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Wales: Local Flags


Last modified: 2010-07-02 by
Keywords: wales | pembroke | hay-on-wye |
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* The asterisk indicates the flag is listed in the UK Flag Registry and can be flown without special planning permission.

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Many of the Welsh county councils have arms and have the potential to develop attractive flags based on these arms, although by and large they have adopted very stylized logo-flags, usually with the names prominently written out in Welsh and English.
Robin Ashburner, ICV York, July 2001


[Pembrokeshire] by Jaume Ollé

I attach the flag for Pembrokeshire.
Jaume Ollé, 4 April 1997

A banner for Pembrokeshire is displayed on, where the flag shown above can be seen as part of the banner.
Valentin Poposki, 7 November 2005

Note that the banner in the photo has on it the Pembrokeshire flag, though the rose seems different in detail, but I wouldn't ascribe any significance to that. I can confirm that the flag existed and was informally used when I was on holiday in Pembrokeshire a few years ago.
André Coutanche, 7 November 2005

Pembrokeshire flag competition

Pembrokeshire has a contest for a county flag. See article at
Valentin Poposki, 1 February 2006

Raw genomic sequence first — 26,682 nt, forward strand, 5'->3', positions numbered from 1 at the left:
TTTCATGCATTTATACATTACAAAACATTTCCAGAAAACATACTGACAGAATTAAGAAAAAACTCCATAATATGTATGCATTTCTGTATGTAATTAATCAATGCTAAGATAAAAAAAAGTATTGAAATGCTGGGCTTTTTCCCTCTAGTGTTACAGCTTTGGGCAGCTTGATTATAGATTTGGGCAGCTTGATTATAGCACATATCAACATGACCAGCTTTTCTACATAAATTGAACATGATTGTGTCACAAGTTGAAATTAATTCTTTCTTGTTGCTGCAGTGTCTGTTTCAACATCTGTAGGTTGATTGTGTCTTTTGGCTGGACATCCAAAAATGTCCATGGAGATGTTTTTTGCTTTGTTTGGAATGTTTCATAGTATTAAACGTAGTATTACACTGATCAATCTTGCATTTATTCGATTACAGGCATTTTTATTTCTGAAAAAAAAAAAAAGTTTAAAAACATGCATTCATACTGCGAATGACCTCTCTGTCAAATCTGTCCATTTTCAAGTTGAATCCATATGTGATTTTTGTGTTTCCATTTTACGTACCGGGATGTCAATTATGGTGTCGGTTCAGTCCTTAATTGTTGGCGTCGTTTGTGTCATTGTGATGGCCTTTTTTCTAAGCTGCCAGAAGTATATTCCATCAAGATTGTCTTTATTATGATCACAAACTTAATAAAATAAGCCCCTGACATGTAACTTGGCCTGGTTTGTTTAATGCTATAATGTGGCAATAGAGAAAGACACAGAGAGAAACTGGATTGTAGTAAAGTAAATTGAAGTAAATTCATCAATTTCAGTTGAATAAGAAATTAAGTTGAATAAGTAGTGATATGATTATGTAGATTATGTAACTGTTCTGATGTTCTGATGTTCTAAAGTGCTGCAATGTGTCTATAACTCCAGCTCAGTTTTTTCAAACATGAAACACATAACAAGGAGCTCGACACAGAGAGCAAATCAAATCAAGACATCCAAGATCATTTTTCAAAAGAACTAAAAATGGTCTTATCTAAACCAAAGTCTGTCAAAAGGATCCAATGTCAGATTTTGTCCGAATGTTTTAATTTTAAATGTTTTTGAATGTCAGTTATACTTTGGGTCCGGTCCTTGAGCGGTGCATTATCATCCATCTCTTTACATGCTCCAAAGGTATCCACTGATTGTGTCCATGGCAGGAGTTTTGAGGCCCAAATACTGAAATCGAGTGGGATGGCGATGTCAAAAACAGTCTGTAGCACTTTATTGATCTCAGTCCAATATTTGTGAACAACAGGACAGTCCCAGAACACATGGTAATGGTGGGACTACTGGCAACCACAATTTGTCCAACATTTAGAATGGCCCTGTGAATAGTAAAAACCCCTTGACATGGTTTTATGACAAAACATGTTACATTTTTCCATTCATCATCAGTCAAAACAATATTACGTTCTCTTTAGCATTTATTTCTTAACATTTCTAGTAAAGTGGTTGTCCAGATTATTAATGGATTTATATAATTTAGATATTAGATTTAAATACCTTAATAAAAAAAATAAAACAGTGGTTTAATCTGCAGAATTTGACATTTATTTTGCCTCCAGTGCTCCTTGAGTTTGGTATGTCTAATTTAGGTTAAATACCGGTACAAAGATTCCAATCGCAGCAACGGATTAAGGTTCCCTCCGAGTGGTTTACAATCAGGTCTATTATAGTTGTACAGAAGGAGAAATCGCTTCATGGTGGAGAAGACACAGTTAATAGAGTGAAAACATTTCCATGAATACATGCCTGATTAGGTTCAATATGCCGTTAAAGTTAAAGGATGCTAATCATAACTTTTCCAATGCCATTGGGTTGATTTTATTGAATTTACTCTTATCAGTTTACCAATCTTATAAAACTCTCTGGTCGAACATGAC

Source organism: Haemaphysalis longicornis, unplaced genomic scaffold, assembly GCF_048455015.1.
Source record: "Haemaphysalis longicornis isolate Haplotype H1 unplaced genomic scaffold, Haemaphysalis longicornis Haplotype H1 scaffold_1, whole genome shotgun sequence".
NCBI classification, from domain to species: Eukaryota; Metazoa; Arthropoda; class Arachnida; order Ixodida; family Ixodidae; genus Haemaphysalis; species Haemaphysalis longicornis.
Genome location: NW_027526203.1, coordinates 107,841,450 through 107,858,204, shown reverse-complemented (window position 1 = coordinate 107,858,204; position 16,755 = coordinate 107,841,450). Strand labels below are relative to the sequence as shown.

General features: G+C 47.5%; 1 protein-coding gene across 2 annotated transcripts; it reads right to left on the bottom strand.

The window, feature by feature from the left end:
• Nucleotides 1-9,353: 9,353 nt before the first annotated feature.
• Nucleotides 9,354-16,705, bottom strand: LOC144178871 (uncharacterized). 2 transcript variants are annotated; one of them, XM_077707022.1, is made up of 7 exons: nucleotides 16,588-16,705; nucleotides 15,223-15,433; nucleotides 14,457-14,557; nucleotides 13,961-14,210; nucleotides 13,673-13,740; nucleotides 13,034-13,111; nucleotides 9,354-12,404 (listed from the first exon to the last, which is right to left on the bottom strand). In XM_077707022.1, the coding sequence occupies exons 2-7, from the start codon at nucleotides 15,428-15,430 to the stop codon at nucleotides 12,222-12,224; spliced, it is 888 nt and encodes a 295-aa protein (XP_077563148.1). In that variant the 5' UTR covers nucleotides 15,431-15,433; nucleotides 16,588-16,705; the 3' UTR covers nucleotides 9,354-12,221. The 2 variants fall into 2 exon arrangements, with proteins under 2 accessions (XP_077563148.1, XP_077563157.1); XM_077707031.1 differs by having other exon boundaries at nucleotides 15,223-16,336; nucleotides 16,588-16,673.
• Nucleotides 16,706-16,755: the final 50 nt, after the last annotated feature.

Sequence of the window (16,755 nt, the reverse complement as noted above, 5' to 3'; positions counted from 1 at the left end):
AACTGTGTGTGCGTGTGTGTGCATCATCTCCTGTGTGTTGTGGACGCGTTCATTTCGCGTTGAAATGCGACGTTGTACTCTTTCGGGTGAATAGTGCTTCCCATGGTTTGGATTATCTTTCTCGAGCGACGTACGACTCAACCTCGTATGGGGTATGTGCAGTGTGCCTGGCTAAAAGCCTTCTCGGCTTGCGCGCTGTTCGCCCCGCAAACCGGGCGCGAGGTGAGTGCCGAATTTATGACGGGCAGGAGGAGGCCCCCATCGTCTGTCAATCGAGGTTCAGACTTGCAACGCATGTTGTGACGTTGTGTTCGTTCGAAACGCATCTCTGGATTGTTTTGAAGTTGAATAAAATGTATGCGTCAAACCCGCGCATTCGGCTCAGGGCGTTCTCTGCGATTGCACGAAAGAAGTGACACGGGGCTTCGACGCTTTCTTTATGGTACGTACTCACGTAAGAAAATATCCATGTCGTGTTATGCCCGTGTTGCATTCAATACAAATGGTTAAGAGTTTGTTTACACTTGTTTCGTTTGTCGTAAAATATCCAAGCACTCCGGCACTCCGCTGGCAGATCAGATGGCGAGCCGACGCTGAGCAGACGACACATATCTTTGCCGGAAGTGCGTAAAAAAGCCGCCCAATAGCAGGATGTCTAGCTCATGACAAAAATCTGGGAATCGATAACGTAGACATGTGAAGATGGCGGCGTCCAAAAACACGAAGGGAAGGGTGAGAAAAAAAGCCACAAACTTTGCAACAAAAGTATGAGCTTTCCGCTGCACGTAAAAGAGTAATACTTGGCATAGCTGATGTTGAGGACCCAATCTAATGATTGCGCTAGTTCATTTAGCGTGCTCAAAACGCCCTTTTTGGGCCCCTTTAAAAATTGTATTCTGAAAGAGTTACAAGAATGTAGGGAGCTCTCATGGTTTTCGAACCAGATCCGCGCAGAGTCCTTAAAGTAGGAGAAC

The web site points out elsewhere that Pembrokeshire already has a flag [shown above] and this is a completely unofficial competition. They are also asking for information on an earlier Pembrokeshire flag.
Colin Dobson, 1 February 2006

Hay on Wye (Powys)

[Hay-on-Wye] by Jarig Bakker

The town of Hay proclaimed independence in January 1977. Flag was white over green (national flag of Wales, where Hay is) with the logo of the businessman Richard Booth: a castle silhouette (white, bordered black) and within a black lion from the Booth family arms. Above lion there are the letters HAY.
Jaume Ollé, 5 March 2000

Hay-on-Wye is a market town of 1,500 people on the Welsh-English border. Hay resident Richard Booth, owner of the world's largest used-book store, declared himself King Richard I of Hay on 1 Apr 1977. King Richard has proven himself to be a rather mellow monarch, declaring that in Hay, "There must be no authority from anyone. Long live Anarchy, Prosperity to the People!" The new nation supports itself by selling dukedoms (£25) and earldoms (£5), as well as T-shirts and tote bags.
Flag and information based on The People's Almanac #2, by David Wallechinsky & Irving Wallace, 1978
Jarig Bakker, 7 February 2003